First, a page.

Public Key Infrastructure

Public Key Infrastructure

Reed H. Petty, Jiang Bian, Remzi Seker
DOI: 10.4018/978-1-4666-2919-6.ch007
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Electronic forms of communications are becoming increasingly pervasive. The Internet links not only senders and receivers of e-mail, but also consumers to suppliers, businesses to businesses, citizens to governments, and so forth. The potential for communications to be intercepted, hijacked, emulated, or otherwise manipulated for nefarious purposes is an area of grave concern. The security of message traffic relies heavily upon encryption. Encryption relies upon keys. Public key infrastructure (PKI) addresses keys – how they are used, how they are exchanged, and how they are validated. Furthermore, public key cryptography provides confidentiality, integrity, authentication, and non-repudiation. In general, PKI is a broad subject matter and is constantly evolving to meet the rapid growth in today’s information world. This chapter is intended to reveal the mystery, and perhaps misconceptions, of the PKI as well as offering readers a broad high-level view of the PKI.
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Introduction: Why Are We Here?

Just after midnight on December 7, 1941, on a tiny island situated between Seattle and Bremerton Washington, radio technicians snagged a message flying through the ether. Monitoring of message traffic flowing between Washington DC and Tokyo had become routine. The intended recipient was the Japanese Embassy. The transmission began at 1:28 a.m. and was complete by 1:37 a.m. At 7:58 a.m. an alert was raised, “Air Raid, Pearl Harbor. This is Not a Drill!” A few hours later, the American Pacific Fleet lay decimated (Kahn, 1967).

American code breakers, having gained technical skill while working in programs with distinctive code names, such as “Magic” and “Purple”, were aware of the message content well before the bombs fell. What do we learn from this story?

  • 1.

    Codes can be broken. The Japanese government was stunned to learn that the Americans had been “reading their mail” for months.

  • 2.

    Obtaining a technical advantage by exploiting a weakness in a crypto system does not necessarily translate into a strategic advantage. The officials in Washington DC had opportunity to respond and reduce the impact at Pearl Harbor but failed to do so.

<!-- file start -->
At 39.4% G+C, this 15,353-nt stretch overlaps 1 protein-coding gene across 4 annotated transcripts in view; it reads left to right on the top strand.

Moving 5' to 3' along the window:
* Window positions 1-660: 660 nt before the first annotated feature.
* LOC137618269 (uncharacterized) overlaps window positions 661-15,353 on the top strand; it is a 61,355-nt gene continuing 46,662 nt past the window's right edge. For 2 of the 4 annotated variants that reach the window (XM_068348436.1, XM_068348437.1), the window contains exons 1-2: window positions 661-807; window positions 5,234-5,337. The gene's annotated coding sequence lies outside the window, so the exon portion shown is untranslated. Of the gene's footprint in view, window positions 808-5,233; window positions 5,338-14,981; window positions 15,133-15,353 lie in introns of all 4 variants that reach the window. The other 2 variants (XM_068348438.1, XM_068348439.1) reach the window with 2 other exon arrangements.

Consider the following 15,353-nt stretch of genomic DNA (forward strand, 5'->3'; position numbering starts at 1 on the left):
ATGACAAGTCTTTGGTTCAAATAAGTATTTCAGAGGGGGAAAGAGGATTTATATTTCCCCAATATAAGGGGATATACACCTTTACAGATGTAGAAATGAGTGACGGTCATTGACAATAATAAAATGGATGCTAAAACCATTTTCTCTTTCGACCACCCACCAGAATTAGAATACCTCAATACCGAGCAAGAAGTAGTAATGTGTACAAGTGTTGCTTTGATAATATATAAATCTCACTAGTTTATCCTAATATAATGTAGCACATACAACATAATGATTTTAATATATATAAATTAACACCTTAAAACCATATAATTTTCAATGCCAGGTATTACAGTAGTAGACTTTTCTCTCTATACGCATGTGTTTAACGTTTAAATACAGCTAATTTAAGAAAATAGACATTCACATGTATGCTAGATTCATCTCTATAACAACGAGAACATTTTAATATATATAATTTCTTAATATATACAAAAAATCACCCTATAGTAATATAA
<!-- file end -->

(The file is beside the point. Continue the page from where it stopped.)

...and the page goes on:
In cryptography, it is helpful to assign names to the roles assumed by various players. Traditionally “Alice” and “Bob” refer to parties having a need to communicate with each other. “Eve the Eavesdropper” hopes to read Alice and Bob's secrets. “Mallory the Malevolent” hopes to modify or disrupt the messages sent by Alice to Bob.

In the case of the Pearl Harbor embassy message, Alice was an official located in Tokyo. Bob was the Japanese embassy in Washington, and Eve was the naval intercept station located near Seattle. Mallory was not yet active.

More than 50 years has passed since the events described above occurred at Pearl Harbor. Communication and computer technology have progressed at an astonishing rate. The risk that communications may be compromised now reaches directly into the lives of billions of people. This chapter explores technology intended to manage and, hopefully, reduce such risk.


The Three-Fold Mission Of Encryption

Encryption systems serve a three-fold mission: (1) protect the message content, (2) authenticate sender and receiver, and (3) prevent the repudiation after transmission. Alice, Bob, and Eve are active players. Their roles will be explored as we explore each area.


The Greek word kryptos means “secret, hidden”. The first and most fundamental objective of cryptography is the keeping of secrets secret. Alice and Bob are strongly motivated to prevent Eve from learning of the message content. Alice and Bob also are strongly motivated to protect against Mallory's desire to tweak individual words, or entire paragraphs, within their messages. Alice and Bob consider their message to be a private matter not to be read by others, and certainly not to be altered by others. Alice and Bob may be generals in a military campaign, captains in an industry, a lawyer and a client, a doctor and a patient, a political candidate and a campaign chairman, and so forth.

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